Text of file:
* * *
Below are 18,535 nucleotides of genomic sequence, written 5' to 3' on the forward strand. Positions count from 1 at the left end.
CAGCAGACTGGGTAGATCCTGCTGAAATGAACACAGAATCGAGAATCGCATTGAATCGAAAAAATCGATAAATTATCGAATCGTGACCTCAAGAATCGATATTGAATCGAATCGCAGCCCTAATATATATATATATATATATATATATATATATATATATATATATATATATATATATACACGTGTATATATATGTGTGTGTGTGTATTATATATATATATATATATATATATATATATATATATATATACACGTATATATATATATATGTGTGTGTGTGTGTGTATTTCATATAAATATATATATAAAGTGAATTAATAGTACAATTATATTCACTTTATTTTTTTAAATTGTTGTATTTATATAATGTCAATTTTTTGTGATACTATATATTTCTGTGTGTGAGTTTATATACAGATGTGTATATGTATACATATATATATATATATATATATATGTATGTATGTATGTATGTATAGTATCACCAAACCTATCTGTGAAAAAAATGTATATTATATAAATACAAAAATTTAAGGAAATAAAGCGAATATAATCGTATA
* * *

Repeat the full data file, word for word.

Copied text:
Below are 18,535 nucleotides of genomic sequence, written 5' to 3' on the forward strand. Positions count from 1 at the left end.
CAGCAGACTGGGTAGATCCTGCTGAAATGAACACAGAATCGAGAATCGCATTGAATCGAAAAAATCGATAAATTATCGAATCGTGACCTCAAGAATCGATATTGAATCGAATCGCAGCCCTAATATATATATATATATATATATATATATATATATATATATATATATATATATATATACACGTGTATATATATGTGTGTGTGTGTATTATATATATATATATATATATATATATATATATATATATATACACGTATATATATATATATGTGTGTGTGTGTGTGTATTTCATATAAATATATATATAAAGTGAATTAATAGTACAATTATATTCACTTTATTTTTTTAAATTGTTGTATTTATATAATGTCAATTTTTTGTGATACTATATATTTCTGTGTGTGAGTTTATATACAGATGTGTATATGTATACATATATATATATATATATATATATGTATGTATGTATGTATGTATAGTATCACCAAACCTATCTGTGAAAAAAATGTATATTATATAAATACAAAAATTTAAGGAAATAAAGCGAATATAATCGTATA